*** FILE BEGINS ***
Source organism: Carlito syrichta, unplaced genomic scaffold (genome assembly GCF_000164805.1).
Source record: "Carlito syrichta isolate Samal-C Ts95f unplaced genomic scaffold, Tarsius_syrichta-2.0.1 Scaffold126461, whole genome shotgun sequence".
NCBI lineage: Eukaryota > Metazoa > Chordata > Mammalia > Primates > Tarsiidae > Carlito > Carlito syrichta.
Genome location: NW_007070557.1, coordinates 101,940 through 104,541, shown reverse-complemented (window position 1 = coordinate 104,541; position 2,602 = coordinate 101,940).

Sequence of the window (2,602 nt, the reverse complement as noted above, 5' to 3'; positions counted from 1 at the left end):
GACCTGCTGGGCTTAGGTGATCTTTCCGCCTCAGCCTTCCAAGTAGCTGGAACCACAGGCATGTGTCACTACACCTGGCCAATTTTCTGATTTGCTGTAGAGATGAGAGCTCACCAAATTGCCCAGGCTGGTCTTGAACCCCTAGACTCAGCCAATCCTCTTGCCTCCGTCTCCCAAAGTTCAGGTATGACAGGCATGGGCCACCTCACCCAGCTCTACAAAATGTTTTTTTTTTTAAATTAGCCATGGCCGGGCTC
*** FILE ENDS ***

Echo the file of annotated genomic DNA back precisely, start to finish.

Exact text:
Source organism: Carlito syrichta, unplaced genomic scaffold (genome assembly GCF_000164805.1).
Source record: "Carlito syrichta isolate Samal-C Ts95f unplaced genomic scaffold, Tarsius_syrichta-2.0.1 Scaffold126461, whole genome shotgun sequence".
NCBI lineage: Eukaryota > Metazoa > Chordata > Mammalia > Primates > Tarsiidae > Carlito > Carlito syrichta.
Genome location: NW_007070557.1, coordinates 101,940 through 104,541, shown reverse-complemented (window position 1 = coordinate 104,541; position 2,602 = coordinate 101,940).

Sequence of the window (2,602 nt, the reverse complement as noted above, 5' to 3'; positions counted from 1 at the left end):
GACCTGCTGGGCTTAGGTGATCTTTCCGCCTCAGCCTTCCAAGTAGCTGGAACCACAGGCATGTGTCACTACACCTGGCCAATTTTCTGATTTGCTGTAGAGATGAGAGCTCACCAAATTGCCCAGGCTGGTCTTGAACCCCTAGACTCAGCCAATCCTCTTGCCTCCGTCTCCCAAAGTTCAGGTATGACAGGCATGGGCCACCTCACCCAGCTCTACAAAATGTTTTTTTTTTTAAATTAGCCATGGCCGGGCTC